Written by Jackson Lanzing & Collin Kelly
Art by Marcus To and David Cutler
Colors by Ian Herring
Letters by Deron Bennett
Covers by Marcus To
Release Date: July 16, 2014
Cover Price: $3.99
The revolution will be streaming.
Hacktivist is the story of Ed Hiccox and Nate Graft, two billionaire entrepreneurs who started a decentralized social networking site called YourLife. The idea is to keep information secure on the user’s own devices while still allowing them the communication power of Twitter or Facebook. Behind the scenes, however, the two use the YourLife servers to masquerade as a hacking collective known as “Sve_Urs3lf.” They have been helping revolutionaries in Tunisia organize and disseminate information for the Arab Spring uprising.
When the CIA comes around knocking for access to the servers, and “Sve_Urs3lf,” to supposedly help with the Tunisian uprising, the business partners and life-long friends Ed and Nate come to an ideological crossroad. Nate likes the dollar signs attached to the agreement, but Ed is cautious. He knows that absolute power corrupts absolutely and doesn’t want the government in his server room. Ed wins the argument, but the war is just getting started.
Hacktivist doesn’t pull any punches. It’s a story that doesn’t rely on subtext or metaphor to get across its message. This is a good move, because it’s a message that needs to be shared clearly. Things are wrong, the world is in turmoil, and the people have the power and ability to change it for the better. Ed and Nate both, in their own ways, believe this but come at it from different angles. I liked that Hacktivist didn’t lean on the trope of the money-hungry CEO being without a conscience, or the nerdy activist as powerless. Ed and Nate are both believable as people in the world today – young, smart, desiring change.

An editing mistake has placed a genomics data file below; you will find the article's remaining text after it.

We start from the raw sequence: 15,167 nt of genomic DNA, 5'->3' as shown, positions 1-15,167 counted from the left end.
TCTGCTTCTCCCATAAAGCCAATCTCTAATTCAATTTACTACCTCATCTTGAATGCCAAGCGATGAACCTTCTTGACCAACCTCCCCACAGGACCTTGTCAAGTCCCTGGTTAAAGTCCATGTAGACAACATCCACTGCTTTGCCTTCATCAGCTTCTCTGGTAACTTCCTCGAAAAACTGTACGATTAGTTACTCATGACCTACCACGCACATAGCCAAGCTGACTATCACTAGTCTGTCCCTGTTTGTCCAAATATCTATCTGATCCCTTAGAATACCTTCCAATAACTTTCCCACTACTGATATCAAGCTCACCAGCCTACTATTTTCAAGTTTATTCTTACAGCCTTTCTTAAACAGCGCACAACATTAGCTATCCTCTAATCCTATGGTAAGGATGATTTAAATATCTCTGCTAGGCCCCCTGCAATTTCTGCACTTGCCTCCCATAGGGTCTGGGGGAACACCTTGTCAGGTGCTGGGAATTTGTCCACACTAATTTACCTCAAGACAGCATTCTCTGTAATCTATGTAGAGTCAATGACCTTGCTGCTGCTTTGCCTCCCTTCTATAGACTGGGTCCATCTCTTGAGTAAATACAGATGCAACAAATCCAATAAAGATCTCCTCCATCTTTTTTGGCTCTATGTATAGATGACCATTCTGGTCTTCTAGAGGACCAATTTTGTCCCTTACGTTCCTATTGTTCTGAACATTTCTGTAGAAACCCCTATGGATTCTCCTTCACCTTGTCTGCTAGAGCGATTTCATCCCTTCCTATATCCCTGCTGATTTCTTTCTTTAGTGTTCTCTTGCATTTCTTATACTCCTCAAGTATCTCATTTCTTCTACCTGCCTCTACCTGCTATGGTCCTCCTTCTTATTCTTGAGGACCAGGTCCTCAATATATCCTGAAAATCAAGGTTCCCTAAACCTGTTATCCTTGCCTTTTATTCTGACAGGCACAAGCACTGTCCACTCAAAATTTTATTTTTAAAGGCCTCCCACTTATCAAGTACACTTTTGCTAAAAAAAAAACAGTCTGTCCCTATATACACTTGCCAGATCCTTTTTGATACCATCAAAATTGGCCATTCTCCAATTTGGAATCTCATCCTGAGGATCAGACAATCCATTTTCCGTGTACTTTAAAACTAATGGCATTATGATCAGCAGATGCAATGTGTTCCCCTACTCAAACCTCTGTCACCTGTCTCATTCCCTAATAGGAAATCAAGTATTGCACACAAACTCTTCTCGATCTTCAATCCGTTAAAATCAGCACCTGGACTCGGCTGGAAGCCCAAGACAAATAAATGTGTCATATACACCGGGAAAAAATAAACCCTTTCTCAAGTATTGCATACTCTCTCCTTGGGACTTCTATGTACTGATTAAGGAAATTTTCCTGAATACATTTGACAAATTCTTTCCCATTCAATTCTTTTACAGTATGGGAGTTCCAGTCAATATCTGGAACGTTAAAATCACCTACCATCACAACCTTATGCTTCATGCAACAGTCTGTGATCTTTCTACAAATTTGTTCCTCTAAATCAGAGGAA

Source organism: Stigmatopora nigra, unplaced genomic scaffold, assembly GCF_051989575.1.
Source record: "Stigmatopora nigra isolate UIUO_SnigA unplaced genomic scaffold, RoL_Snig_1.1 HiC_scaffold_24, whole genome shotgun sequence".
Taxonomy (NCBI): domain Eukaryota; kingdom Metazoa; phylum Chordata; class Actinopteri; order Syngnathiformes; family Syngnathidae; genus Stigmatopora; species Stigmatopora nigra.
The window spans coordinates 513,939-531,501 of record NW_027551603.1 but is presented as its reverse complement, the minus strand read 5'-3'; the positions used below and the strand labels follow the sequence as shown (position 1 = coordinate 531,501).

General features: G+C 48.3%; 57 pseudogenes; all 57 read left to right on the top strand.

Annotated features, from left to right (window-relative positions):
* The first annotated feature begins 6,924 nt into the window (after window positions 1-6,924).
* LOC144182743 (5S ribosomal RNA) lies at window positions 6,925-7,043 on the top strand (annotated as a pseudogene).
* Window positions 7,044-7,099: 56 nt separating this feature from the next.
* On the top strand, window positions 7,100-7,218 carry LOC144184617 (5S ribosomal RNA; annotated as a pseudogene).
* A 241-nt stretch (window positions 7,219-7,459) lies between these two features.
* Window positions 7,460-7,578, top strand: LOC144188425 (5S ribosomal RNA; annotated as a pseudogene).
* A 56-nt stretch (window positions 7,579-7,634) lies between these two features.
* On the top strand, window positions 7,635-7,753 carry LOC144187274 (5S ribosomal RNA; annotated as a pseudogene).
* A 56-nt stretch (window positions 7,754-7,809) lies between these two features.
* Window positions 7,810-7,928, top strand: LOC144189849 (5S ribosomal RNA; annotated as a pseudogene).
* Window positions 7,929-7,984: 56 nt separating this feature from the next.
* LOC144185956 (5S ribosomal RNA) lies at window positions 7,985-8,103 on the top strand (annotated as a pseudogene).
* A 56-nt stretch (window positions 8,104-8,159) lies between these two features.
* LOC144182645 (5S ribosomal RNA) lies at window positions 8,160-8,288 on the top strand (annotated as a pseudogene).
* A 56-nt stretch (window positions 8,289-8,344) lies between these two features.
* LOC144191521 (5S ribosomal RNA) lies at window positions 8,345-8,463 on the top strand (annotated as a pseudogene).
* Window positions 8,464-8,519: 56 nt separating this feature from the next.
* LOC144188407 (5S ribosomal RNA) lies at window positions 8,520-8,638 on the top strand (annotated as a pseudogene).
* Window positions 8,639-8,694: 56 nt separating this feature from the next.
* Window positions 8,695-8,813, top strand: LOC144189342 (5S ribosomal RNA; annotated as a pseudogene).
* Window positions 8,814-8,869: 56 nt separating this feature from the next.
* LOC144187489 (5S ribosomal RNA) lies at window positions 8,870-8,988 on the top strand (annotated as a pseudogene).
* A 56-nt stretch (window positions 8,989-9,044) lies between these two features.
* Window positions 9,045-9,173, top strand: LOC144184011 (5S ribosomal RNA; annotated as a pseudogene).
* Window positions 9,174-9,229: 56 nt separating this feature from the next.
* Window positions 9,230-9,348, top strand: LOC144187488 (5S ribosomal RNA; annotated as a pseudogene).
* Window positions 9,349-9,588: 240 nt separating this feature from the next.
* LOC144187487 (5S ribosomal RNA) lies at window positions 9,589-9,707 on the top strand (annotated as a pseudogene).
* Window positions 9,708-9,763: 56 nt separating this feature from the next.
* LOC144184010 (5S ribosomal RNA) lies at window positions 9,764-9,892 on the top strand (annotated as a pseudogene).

Creator Alyssa Milano and writers Jackson Lanzing, and Collin Kelly have written a smart, engaging techno-drama that keeps the momentum going from start to finish. It talks about social networking, government intrusion, and revolution without any eye-rolling conspiracy theories, or unbelievable technology.
The power of Hacktivist is its believability. It’s also an empowering story. The emphasis in the book is the “activist” and not the “hack.” While central to the story, the technology only acts as the carrier of information. The computers are not heroes; the network is not our savior. People power change is the message. We can do more together.
Hacktivist brings a compelling story, believable characters, and a timely message together to create a brilliant read. It’s smart, engaging, and if you’re looking for a title with its feet on the ground and its head in the cloud, pick up this book.
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